Pacman27
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Pacman27

My main problem with all of this is the lack of integrity. Let’s be honest about this – Labour Governments dont want to fund defence but are often the first to deploy. The last/current Conservative government have been dealt a pretty rough hand, but are also no supporters of defence, and who can blame them given the woeful track record of our admirals, generals and air Marshall’s. I think Gavin Williamson is the man for our time and if he does do something with Defence that will give him credibility with the voters on being strong and foreign policy and… Read more »

Allan
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Allan

This is perhaps one of my favorite articles on this site, and you guys have made some great ones, let’s hope HMG sees this and takes note.

Frank62
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Frank62

Wake up HMG, Wake up MOD.
Keep shaving off “savings” too long & there’ll be nothing left.

SoleSurvivor
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SoleSurvivor

Whilst I agree the government should be spending more, and I agree with the articles argument, when people say this when talking about more funding for the armed forces it does annoy me a little bit… “Neville Chamberlain failed to prepare Britain for war against Hitler, leading to a six-year conflict that claimed the lives of over sixty million people. Had our country been better prepared then Germany may well have failed in 1940, ending the war and saving countless lives” That’s absolute guff The BEF was a highly trained volunteer force, are land Army was prioritised for garrisons, we… Read more »

Barry Larking
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Barry Larking

Correct. Chamberlain was no shrinking violet; he openly despised most of his colleagues as second raters. He understood Hitler all too well but had to play for time. The Dominions also urged him to pursue peace and might not agree to supply troops required. As usual the War Office was to blame for early British defeats with woeful organisation and staffing.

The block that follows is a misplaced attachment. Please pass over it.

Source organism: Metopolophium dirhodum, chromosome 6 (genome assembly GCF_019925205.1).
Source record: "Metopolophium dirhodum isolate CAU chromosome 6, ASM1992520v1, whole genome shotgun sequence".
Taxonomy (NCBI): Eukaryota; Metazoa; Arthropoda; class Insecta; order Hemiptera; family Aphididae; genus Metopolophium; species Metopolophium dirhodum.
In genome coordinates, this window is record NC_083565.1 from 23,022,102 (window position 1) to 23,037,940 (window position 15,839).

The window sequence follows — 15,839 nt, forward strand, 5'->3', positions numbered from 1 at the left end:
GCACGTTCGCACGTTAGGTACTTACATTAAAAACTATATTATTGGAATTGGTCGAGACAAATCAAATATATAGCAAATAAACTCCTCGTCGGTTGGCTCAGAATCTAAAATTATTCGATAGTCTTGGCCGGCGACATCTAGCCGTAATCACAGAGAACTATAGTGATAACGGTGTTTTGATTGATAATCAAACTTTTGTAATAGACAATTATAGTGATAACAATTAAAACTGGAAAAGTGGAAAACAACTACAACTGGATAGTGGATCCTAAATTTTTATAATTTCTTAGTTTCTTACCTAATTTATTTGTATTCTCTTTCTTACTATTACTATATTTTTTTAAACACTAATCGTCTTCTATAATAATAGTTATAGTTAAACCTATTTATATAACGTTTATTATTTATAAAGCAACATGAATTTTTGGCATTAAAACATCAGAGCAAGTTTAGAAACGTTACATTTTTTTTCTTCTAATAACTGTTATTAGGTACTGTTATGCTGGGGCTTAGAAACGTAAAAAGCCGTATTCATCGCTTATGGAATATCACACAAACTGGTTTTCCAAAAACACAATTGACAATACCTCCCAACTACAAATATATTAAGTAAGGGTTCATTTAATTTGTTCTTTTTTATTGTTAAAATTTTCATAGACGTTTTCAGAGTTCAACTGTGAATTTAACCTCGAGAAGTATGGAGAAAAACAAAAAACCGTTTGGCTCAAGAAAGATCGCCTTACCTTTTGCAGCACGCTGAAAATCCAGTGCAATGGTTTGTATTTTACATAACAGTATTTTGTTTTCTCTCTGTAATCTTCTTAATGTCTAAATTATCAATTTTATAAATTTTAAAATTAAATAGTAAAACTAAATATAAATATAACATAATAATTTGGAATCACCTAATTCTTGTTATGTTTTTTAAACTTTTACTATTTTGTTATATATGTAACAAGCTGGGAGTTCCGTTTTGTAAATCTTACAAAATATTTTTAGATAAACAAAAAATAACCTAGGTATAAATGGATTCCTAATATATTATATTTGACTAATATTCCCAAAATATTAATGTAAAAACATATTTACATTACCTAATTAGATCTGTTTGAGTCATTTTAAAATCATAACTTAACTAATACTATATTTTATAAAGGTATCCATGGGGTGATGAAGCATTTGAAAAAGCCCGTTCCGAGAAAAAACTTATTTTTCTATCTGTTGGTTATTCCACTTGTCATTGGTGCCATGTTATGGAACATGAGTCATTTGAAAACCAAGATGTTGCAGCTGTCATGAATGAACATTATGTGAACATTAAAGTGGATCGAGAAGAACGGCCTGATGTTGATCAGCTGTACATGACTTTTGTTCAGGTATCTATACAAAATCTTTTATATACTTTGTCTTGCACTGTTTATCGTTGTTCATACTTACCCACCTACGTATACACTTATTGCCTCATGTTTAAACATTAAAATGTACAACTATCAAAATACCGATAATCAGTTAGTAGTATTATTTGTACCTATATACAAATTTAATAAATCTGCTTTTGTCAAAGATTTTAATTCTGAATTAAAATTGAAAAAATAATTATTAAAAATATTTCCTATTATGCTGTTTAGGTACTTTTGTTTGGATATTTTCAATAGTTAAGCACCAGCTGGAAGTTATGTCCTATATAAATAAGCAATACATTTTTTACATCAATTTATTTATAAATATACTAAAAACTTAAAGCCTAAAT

Will
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Will

I was going to write this but there was no need as you have put it very well. Chamberlain has been very unfairly treated by history.

DaveyB
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DaveyB

Chamberlain’s papers have been released containing his views leading up to the declaration of war in 1939. It explicitly states how he detested dealing with Hitler but also how the Munich Agreement was a bid by him to delay Britain entering the war. The delay was to allow industry and the military to plan for a long term engagement in a peer vs peer war, where the country with the best infrastructure, planning and logistics would win. At this point in time leading up to 1938 we were just out of a recession and rebuilding, we had a fractious Empire… Read more »

John Clark
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John Clark

I’ve often said that the Defence budget should be pegged at 3% GDB and ring fenced.

But its more than spend, its about sensible procurement, no more of the utter madness that gave us Westland built AH64D’s at double the cost of US production!

If the Government want to secure UK Defence industry, we simply must not and cannot let the Defence budget absorb these political decisions.

This extra money must come from the DTI.

David
Guest
David